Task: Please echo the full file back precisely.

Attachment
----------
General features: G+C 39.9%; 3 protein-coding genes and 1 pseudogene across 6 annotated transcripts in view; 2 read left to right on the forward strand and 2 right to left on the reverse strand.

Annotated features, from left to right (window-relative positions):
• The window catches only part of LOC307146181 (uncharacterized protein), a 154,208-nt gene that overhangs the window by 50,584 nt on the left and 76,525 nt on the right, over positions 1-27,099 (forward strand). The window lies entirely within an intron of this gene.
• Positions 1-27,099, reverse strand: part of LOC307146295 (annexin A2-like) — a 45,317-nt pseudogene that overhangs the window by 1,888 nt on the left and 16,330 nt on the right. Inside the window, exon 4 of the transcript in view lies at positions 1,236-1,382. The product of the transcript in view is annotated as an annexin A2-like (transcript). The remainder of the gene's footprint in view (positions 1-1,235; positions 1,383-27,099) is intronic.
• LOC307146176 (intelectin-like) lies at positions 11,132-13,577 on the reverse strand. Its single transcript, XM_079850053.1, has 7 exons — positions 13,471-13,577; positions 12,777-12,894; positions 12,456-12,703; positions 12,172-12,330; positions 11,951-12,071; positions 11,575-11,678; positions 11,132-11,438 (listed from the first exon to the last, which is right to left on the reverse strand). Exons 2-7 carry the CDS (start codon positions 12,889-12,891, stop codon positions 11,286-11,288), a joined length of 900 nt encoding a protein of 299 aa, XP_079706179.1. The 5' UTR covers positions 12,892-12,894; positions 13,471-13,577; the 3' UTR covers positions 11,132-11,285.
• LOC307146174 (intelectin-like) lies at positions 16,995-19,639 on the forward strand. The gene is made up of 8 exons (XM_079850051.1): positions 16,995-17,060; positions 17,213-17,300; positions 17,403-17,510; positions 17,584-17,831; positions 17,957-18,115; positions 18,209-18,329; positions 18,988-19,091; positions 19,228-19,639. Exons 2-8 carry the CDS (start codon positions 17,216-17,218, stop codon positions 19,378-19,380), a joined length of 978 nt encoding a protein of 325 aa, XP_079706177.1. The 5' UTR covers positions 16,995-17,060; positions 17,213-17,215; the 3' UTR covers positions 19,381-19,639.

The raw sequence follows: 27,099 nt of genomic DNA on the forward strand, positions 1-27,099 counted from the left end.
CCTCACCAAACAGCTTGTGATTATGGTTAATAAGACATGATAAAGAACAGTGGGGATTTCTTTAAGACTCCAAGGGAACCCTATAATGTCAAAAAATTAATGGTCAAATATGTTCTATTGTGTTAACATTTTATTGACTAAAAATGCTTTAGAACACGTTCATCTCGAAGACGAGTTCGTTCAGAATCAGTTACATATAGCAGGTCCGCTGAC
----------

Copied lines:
General features: G+C 39.9%; 3 protein-coding genes and 1 pseudogene across 6 annotated transcripts in view; 2 read left to right on the forward strand and 2 right to left on the reverse strand.

Annotated features, from left to right (window-relative positions):
• The window catches only part of LOC307146181 (uncharacterized protein), a 154,208-nt gene that overhangs the window by 50,584 nt on the left and 76,525 nt on the right, over positions 1-27,099 (forward strand). The window lies entirely within an intron of this gene.
• Positions 1-27,099, reverse strand: part of LOC307146295 (annexin A2-like) — a 45,317-nt pseudogene that overhangs the window by 1,888 nt on the left and 16,330 nt on the right. Inside the window, exon 4 of the transcript in view lies at positions 1,236-1,382. The product of the transcript in view is annotated as an annexin A2-like (transcript). The remainder of the gene's footprint in view (positions 1-1,235; positions 1,383-27,099) is intronic.
• LOC307146176 (intelectin-like) lies at positions 11,132-13,577 on the reverse strand. Its single transcript, XM_079850053.1, has 7 exons — positions 13,471-13,577; positions 12,777-12,894; positions 12,456-12,703; positions 12,172-12,330; positions 11,951-12,071; positions 11,575-11,678; positions 11,132-11,438 (listed from the first exon to the last, which is right to left on the reverse strand). Exons 2-7 carry the CDS (start codon positions 12,889-12,891, stop codon positions 11,286-11,288), a joined length of 900 nt encoding a protein of 299 aa, XP_079706179.1. The 5' UTR covers positions 12,892-12,894; positions 13,471-13,577; the 3' UTR covers positions 11,132-11,285.
• LOC307146174 (intelectin-like) lies at positions 16,995-19,639 on the forward strand. The gene is made up of 8 exons (XM_079850051.1): positions 16,995-17,060; positions 17,213-17,300; positions 17,403-17,510; positions 17,584-17,831; positions 17,957-18,115; positions 18,209-18,329; positions 18,988-19,091; positions 19,228-19,639. Exons 2-8 carry the CDS (start codon positions 17,216-17,218, stop codon positions 19,378-19,380), a joined length of 978 nt encoding a protein of 325 aa, XP_079706177.1. The 5' UTR covers positions 16,995-17,060; positions 17,213-17,215; the 3' UTR covers positions 19,381-19,639.

The raw sequence follows: 27,099 nt of genomic DNA on the forward strand, positions 1-27,099 counted from the left end.
CCTCACCAAACAGCTTGTGATTATGGTTAATAAGACATGATAAAGAACAGTGGGGATTTCTTTAAGACTCCAAGGGAACCCTATAATGTCAAAAAATTAATGGTCAAATATGTTCTATTGTGTTAACATTTTATTGACTAAAAATGCTTTAGAACACGTTCATCTCGAAGACGAGTTCGTTCAGAATCAGTTACATATAGCAGGTCCGCTGAC